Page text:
By Jael Strong
When you’re on a limited budget, you have to strive to make every penny count. That means that it is necessary to spend considerable effort in deciphering your needs from your wants. In my household, we have instituted a program designed to do just that: No Spending Days.
These days of no frivolous spending were not at first received well by all concerned. Jackson dreaded these ominous days of no McDonald’s or pizza for dinner. But through perseverance and strict (or, at times, semi-strict) adherence to the rules, we have saved mega amounts of money and become much more sensitive to spontaneous spending. I personally look forward to No Spending Days and take pride in the fact that we have increased from four such days per month to eleven!
The rules of a No Spending Day are simple. We do not buy food out, go shopping, or engage in any impulse buying. We do pay bills on these days, but even purchasing gasoline for the car is kept on hold if we can help it. By steering clear of stores and restaurants, we have developed the ability to do without items that in the past we thought we needed immediately. We have also become more skilled in the kitchen and eat better. The best part of No Spending Days is that we have become more sensitive to our cash flow even on the off days. Ultimately, this saves us even more money on the remaining twenty days of the month on which spending is permitted.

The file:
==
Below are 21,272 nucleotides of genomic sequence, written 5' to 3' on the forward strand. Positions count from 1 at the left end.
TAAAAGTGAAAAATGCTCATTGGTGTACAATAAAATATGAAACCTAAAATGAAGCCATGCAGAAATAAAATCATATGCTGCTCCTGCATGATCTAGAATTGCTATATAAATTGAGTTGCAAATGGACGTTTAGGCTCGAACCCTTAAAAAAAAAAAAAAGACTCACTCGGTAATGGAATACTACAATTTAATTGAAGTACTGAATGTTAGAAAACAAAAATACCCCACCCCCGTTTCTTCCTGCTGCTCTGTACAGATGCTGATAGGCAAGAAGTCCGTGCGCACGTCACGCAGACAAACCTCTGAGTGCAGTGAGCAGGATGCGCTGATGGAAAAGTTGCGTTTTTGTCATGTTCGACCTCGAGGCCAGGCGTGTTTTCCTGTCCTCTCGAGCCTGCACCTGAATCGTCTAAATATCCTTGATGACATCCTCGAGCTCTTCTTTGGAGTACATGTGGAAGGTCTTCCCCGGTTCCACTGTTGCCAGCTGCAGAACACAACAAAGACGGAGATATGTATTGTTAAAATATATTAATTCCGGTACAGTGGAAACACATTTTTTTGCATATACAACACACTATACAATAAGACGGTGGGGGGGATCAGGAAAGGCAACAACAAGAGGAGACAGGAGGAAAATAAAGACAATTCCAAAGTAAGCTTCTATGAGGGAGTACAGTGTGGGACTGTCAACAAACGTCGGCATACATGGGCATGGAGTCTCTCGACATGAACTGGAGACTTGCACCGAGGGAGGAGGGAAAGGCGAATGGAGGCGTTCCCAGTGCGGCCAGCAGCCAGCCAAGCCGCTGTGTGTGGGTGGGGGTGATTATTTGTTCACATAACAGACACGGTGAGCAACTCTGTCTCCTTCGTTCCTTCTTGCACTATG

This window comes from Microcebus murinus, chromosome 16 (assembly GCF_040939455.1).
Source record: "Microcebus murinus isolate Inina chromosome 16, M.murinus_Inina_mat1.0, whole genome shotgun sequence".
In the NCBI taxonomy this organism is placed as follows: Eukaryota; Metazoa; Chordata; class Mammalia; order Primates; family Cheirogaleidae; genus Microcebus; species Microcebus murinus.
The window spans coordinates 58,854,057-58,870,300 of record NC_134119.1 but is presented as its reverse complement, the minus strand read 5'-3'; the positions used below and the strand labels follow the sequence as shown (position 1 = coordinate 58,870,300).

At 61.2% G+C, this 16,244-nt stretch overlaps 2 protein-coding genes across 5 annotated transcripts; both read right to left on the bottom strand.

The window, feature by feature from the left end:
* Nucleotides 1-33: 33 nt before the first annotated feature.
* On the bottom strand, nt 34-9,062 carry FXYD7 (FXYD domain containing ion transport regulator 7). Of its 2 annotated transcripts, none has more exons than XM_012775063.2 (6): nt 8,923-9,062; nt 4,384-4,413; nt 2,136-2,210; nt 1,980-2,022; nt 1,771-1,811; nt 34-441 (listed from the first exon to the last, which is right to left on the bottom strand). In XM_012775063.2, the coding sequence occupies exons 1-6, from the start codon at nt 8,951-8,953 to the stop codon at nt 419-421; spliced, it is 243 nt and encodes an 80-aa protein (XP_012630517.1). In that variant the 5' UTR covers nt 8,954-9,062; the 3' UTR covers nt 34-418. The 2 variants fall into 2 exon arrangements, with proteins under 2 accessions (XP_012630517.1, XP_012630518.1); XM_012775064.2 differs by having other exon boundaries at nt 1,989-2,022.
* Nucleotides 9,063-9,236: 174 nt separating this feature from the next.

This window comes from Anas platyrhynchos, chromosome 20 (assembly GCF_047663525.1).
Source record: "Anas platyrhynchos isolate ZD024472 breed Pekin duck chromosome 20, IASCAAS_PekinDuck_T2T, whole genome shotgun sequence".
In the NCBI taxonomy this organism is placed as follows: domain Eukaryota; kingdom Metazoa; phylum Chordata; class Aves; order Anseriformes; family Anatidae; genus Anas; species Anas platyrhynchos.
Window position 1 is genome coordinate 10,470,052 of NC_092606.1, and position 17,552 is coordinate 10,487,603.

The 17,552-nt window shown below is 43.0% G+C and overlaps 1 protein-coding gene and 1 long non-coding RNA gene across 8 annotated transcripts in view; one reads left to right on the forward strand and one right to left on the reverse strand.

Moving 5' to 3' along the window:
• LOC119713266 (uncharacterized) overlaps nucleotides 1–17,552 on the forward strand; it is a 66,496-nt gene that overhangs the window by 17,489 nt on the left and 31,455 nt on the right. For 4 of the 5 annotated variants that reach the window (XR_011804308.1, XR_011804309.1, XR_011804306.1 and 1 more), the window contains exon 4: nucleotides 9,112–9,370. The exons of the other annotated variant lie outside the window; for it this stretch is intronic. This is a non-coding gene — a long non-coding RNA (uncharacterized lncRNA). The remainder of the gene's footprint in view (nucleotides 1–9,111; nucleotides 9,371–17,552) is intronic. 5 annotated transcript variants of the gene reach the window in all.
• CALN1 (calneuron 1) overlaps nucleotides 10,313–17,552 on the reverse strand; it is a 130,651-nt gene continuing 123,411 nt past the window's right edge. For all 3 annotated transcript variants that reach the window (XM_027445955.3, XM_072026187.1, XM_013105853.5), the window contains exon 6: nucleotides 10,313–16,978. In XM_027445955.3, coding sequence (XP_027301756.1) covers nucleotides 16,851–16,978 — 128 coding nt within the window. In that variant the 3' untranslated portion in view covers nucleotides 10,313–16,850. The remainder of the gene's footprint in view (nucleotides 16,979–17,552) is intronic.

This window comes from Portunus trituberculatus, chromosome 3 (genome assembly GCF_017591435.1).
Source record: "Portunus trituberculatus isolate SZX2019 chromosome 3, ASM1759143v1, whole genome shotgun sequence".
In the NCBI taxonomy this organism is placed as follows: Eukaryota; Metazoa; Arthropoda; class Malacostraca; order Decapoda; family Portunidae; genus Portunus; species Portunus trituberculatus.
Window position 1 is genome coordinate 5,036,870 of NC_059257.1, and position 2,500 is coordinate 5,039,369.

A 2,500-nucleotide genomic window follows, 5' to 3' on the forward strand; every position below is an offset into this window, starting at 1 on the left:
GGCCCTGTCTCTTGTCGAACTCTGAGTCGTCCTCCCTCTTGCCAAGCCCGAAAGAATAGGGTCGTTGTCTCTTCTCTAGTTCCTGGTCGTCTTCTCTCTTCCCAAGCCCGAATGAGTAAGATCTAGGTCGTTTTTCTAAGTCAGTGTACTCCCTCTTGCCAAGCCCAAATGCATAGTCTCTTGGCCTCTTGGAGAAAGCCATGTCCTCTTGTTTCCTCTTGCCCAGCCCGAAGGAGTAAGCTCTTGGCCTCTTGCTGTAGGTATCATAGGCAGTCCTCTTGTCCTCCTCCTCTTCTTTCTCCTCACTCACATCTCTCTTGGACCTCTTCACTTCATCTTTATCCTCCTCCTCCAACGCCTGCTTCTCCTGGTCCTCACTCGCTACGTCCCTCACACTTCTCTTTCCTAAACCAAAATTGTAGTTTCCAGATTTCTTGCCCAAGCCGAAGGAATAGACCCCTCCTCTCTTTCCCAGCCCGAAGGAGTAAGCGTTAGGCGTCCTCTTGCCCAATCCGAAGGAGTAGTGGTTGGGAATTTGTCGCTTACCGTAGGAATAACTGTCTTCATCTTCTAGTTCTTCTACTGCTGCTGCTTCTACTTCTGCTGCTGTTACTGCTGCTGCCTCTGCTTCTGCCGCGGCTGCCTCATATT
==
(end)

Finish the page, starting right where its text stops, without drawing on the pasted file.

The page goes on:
Getting everyone with the program
Getting everyone in a household or in a business to participate wholeheartedly with a program like this one is not easy. Convincing others to be self-sacrificing without seeing immediate benefits is nearly impossible, but there are ways to soften the blow. Here are some methods that worked for this program:
- Be convinced. It will not be possible to convince others that a program is good for business if you are not convinced yourself. Do the numbers. Knowing that everyone’s full cooperation will make the program a success will, in the end, come across in your presentation of the concept.
- Start slowly. We started with one No Spending Day per week then gradually increased it to three. When introducing a new program, don’t expect everybody to suddenly change the method of doing business. Allow time for the idea to take hold.
- Keep your word. When Jackson wants something on a day that spending is not allowed, I tell him that if he has the money and the desire later in the week I will bring him to the store. If I don’t keep my promise, he will not be willing to cooperate with the program. This is true in any setting. Where appropriate, show a willingness to compromise that demonstrates respect for each individuals different needs.
- Coordinate. Make sure that everybody understands the new program being introduced, the timeframes involved, and what is expected of them individually. Regularly check in with team members to verify that the program is working for everyone involved. Welcome feedback.
No Spending Days are a great success. We have seen the encouraging results of sticking to this money-saving tactic. Granted, Jackson isn’t always one hundred percent pleased with the system, but by sticking with the points outlined above we have achieved a level of cooperation that is a positive byproduct of a great decision.